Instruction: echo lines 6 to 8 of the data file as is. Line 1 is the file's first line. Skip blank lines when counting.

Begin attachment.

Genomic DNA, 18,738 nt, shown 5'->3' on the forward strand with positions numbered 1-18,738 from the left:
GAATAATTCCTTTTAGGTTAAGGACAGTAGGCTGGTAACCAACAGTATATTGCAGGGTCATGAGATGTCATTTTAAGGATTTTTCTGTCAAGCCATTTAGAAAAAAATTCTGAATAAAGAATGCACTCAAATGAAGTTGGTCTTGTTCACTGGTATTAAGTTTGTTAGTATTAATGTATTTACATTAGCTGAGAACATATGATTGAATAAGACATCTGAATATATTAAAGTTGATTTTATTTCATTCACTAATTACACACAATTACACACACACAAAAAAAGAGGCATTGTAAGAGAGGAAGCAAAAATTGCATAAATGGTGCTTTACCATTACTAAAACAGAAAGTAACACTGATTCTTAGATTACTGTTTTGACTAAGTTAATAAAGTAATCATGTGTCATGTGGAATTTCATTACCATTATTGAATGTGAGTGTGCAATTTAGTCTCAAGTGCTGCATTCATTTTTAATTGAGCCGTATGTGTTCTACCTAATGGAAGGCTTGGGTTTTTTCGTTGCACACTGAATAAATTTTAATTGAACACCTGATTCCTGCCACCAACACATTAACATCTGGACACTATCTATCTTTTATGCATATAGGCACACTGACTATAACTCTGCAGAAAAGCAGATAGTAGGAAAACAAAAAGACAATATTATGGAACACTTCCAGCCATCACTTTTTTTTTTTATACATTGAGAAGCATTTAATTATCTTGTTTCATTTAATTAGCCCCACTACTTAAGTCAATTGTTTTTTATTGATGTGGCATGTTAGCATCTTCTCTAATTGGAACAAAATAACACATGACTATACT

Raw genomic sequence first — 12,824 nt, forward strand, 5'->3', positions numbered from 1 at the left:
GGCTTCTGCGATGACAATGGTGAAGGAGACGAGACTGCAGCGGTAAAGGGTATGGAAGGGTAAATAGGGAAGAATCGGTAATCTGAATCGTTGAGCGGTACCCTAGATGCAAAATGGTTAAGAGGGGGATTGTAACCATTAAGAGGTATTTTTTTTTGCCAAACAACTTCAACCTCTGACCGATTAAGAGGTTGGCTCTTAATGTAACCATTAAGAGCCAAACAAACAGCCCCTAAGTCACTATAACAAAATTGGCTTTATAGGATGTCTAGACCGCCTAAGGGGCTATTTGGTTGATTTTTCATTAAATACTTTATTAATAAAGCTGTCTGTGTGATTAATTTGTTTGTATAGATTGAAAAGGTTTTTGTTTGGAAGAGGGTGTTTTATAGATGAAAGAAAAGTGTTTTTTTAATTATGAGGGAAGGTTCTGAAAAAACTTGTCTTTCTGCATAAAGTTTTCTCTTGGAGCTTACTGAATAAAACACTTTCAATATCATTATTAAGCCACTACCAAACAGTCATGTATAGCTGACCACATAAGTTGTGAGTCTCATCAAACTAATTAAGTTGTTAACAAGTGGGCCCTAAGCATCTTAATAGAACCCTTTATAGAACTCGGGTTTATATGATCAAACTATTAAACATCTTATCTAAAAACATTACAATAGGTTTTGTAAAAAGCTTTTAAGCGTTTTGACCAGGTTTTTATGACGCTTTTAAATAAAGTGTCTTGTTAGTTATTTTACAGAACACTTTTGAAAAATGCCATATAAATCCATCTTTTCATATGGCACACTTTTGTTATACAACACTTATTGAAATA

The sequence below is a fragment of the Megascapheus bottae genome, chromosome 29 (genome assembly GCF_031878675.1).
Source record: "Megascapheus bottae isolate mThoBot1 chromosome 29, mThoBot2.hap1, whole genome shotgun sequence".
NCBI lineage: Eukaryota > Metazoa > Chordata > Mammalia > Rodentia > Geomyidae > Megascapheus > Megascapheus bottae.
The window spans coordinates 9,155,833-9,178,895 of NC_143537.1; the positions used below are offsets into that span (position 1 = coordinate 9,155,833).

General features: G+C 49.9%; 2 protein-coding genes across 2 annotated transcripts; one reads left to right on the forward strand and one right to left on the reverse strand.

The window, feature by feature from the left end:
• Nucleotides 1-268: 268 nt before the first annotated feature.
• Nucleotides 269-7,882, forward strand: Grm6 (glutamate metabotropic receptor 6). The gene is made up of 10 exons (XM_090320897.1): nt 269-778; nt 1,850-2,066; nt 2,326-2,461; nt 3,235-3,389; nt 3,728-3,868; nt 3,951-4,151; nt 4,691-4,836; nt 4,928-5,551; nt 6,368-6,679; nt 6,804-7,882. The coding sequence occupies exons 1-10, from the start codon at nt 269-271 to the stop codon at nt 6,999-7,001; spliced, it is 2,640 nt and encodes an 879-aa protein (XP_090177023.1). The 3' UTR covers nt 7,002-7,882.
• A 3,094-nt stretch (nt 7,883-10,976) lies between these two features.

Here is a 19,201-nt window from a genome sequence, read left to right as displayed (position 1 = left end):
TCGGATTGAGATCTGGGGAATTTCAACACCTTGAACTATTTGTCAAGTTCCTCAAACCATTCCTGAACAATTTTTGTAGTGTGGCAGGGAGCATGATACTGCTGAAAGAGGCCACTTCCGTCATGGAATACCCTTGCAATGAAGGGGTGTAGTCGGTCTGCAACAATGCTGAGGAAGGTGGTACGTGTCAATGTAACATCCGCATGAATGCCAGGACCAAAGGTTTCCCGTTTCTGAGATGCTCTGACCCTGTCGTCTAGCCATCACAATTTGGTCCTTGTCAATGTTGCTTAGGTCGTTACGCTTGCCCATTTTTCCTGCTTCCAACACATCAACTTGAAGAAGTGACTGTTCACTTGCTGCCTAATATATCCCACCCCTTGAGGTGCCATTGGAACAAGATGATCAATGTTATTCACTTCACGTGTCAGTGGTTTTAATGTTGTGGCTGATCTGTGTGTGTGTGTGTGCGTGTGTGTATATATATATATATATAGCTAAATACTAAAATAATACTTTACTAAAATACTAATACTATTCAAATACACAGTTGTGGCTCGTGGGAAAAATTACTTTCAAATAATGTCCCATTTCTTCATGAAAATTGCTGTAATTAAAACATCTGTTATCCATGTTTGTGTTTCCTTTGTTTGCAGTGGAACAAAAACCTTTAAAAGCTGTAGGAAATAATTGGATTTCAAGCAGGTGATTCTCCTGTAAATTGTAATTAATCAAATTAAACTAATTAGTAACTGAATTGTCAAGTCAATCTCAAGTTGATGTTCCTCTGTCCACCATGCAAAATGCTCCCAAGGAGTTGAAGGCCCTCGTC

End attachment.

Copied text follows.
Source record: "Megascapheus bottae isolate mThoBot1 chromosome 29, mThoBot2.hap1, whole genome shotgun sequence".
NCBI lineage: Eukaryota > Metazoa > Chordata > Mammalia > Rodentia > Geomyidae > Megascapheus > Megascapheus bottae.
The window spans coordinates 9,155,833-9,178,895 of NC_143537.1; the positions used below are offsets into that span (position 1 = coordinate 9,155,833).